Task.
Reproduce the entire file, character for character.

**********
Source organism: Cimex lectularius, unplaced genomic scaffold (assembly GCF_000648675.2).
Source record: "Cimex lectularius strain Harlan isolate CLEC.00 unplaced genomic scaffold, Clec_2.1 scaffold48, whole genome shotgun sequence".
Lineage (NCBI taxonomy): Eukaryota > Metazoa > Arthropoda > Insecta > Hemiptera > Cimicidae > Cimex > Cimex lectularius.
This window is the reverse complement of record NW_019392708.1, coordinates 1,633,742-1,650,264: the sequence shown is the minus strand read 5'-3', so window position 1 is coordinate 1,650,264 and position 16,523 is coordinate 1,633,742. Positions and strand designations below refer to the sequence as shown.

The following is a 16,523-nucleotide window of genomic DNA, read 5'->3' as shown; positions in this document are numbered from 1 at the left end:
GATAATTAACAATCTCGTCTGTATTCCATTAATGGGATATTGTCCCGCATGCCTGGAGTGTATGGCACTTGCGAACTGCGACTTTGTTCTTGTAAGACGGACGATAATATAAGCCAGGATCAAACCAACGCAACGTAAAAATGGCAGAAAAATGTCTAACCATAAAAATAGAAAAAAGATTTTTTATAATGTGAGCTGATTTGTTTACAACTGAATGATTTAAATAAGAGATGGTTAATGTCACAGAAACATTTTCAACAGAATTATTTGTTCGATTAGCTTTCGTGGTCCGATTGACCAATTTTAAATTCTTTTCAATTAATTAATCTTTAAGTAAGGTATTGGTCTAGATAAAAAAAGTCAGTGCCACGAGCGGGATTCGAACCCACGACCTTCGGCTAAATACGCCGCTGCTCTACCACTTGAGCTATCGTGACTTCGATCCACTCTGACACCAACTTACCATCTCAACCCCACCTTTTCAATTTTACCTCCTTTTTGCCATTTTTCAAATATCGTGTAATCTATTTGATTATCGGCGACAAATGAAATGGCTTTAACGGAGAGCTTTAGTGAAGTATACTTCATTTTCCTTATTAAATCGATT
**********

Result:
Source organism: Cimex lectularius, unplaced genomic scaffold (assembly GCF_000648675.2).
Source record: "Cimex lectularius strain Harlan isolate CLEC.00 unplaced genomic scaffold, Clec_2.1 scaffold48, whole genome shotgun sequence".
Lineage (NCBI taxonomy): Eukaryota > Metazoa > Arthropoda > Insecta > Hemiptera > Cimicidae > Cimex > Cimex lectularius.
This window is the reverse complement of record NW_019392708.1, coordinates 1,633,742-1,650,264: the sequence shown is the minus strand read 5'-3', so window position 1 is coordinate 1,650,264 and position 16,523 is coordinate 1,633,742. Positions and strand designations below refer to the sequence as shown.

The following is a 16,523-nucleotide window of genomic DNA, read 5'->3' as shown; positions in this document are numbered from 1 at the left end:
GATAATTAACAATCTCGTCTGTATTCCATTAATGGGATATTGTCCCGCATGCCTGGAGTGTATGGCACTTGCGAACTGCGACTTTGTTCTTGTAAGACGGACGATAATATAAGCCAGGATCAAACCAACGCAACGTAAAAATGGCAGAAAAATGTCTAACCATAAAAATAGAAAAAAGATTTTTTATAATGTGAGCTGATTTGTTTACAACTGAATGATTTAAATAAGAGATGGTTAATGTCACAGAAACATTTTCAACAGAATTATTTGTTCGATTAGCTTTCGTGGTCCGATTGACCAATTTTAAATTCTTTTCAATTAATTAATCTTTAAGTAAGGTATTGGTCTAGATAAAAAAAGTCAGTGCCACGAGCGGGATTCGAACCCACGACCTTCGGCTAAATACGCCGCTGCTCTACCACTTGAGCTATCGTGACTTCGATCCACTCTGACACCAACTTACCATCTCAACCCCACCTTTTCAATTTTACCTCCTTTTTGCCATTTTTCAAATATCGTGTAATCTATTTGATTATCGGCGACAAATGAAATGGCTTTAACGGAGAGCTTTAGTGAAGTATACTTCATTTTCCTTATTAAATCGATT